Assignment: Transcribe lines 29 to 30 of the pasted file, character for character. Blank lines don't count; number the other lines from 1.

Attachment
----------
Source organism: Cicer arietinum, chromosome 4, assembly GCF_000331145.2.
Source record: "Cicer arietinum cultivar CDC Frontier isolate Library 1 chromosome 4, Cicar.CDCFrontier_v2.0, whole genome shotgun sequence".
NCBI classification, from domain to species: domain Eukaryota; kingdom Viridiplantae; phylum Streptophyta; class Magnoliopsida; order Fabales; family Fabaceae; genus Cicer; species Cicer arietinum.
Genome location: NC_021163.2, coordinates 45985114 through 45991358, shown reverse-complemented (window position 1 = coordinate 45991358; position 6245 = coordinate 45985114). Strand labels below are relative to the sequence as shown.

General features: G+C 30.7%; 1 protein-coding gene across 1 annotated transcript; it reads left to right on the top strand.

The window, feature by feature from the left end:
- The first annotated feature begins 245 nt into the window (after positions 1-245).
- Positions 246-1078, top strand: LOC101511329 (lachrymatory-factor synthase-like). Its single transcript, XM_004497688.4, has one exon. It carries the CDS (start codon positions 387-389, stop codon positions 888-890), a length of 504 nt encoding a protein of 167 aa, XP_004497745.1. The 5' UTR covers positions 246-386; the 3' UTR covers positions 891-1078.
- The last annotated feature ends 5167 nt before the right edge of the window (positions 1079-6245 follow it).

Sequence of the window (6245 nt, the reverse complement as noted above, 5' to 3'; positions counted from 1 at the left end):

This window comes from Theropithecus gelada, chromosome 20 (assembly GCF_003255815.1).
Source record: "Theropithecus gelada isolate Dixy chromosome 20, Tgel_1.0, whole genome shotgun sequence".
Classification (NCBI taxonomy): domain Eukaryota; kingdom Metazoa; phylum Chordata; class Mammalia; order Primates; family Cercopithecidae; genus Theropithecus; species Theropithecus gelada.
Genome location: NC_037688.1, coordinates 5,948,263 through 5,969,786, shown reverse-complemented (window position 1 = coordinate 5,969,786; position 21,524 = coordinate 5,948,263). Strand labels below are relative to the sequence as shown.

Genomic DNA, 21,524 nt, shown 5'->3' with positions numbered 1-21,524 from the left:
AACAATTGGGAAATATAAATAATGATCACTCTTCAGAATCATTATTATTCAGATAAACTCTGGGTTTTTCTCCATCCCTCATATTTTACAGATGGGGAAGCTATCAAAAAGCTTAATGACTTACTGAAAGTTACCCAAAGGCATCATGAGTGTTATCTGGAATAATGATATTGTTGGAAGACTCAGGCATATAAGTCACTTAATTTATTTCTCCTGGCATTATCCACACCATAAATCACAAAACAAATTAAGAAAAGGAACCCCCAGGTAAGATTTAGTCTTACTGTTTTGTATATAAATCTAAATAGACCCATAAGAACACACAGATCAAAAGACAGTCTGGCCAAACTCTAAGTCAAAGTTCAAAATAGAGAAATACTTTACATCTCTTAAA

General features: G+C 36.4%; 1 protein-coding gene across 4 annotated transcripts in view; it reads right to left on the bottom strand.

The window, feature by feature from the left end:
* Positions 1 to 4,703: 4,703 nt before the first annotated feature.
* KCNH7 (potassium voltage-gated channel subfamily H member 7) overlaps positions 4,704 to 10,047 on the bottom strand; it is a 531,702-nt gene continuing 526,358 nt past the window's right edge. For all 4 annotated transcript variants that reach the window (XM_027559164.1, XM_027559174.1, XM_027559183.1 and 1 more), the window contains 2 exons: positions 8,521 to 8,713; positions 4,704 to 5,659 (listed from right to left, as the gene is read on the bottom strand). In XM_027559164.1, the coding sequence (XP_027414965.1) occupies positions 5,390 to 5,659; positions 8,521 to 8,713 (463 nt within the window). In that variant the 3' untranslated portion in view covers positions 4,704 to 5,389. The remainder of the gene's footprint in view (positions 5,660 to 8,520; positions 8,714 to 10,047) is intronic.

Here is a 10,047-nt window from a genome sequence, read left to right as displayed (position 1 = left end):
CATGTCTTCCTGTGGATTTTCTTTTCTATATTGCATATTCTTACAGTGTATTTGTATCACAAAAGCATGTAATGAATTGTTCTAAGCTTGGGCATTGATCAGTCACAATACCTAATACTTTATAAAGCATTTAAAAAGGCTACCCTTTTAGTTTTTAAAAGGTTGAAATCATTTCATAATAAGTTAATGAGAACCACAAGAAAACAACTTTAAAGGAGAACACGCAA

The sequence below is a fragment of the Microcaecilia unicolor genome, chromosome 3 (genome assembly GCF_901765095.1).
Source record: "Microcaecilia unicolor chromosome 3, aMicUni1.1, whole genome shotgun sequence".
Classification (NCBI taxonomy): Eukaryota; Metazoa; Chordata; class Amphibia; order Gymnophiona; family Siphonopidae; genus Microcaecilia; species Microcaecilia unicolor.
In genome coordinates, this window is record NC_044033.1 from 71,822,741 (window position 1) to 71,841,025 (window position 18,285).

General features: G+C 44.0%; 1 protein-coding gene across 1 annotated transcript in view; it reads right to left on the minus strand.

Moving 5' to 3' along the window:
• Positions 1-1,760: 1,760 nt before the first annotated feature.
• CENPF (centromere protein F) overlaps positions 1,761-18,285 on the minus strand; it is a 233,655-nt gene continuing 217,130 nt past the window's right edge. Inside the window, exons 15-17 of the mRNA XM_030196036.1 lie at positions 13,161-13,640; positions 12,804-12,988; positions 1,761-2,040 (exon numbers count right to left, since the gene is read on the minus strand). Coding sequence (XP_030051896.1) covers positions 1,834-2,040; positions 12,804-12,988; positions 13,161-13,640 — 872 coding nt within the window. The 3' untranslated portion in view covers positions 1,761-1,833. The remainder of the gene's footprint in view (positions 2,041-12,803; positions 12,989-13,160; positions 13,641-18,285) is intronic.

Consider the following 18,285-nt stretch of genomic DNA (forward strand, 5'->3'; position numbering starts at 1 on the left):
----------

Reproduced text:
• Positions 1-1,760: 1,760 nt before the first annotated feature.
• CENPF (centromere protein F) overlaps positions 1,761-18,285 on the minus strand; it is a 233,655-nt gene continuing 217,130 nt past the window's right edge. Inside the window, exons 15-17 of the mRNA XM_030196036.1 lie at positions 13,161-13,640; positions 12,804-12,988; positions 1,761-2,040 (exon numbers count right to left, since the gene is read on the minus strand). Coding sequence (XP_030051896.1) covers positions 1,834-2,040; positions 12,804-12,988; positions 13,161-13,640 — 872 coding nt within the window. The 3' untranslated portion in view covers positions 1,761-1,833. The remainder of the gene's footprint in view (positions 2,041-12,803; positions 12,989-13,160; positions 13,641-18,285) is intronic.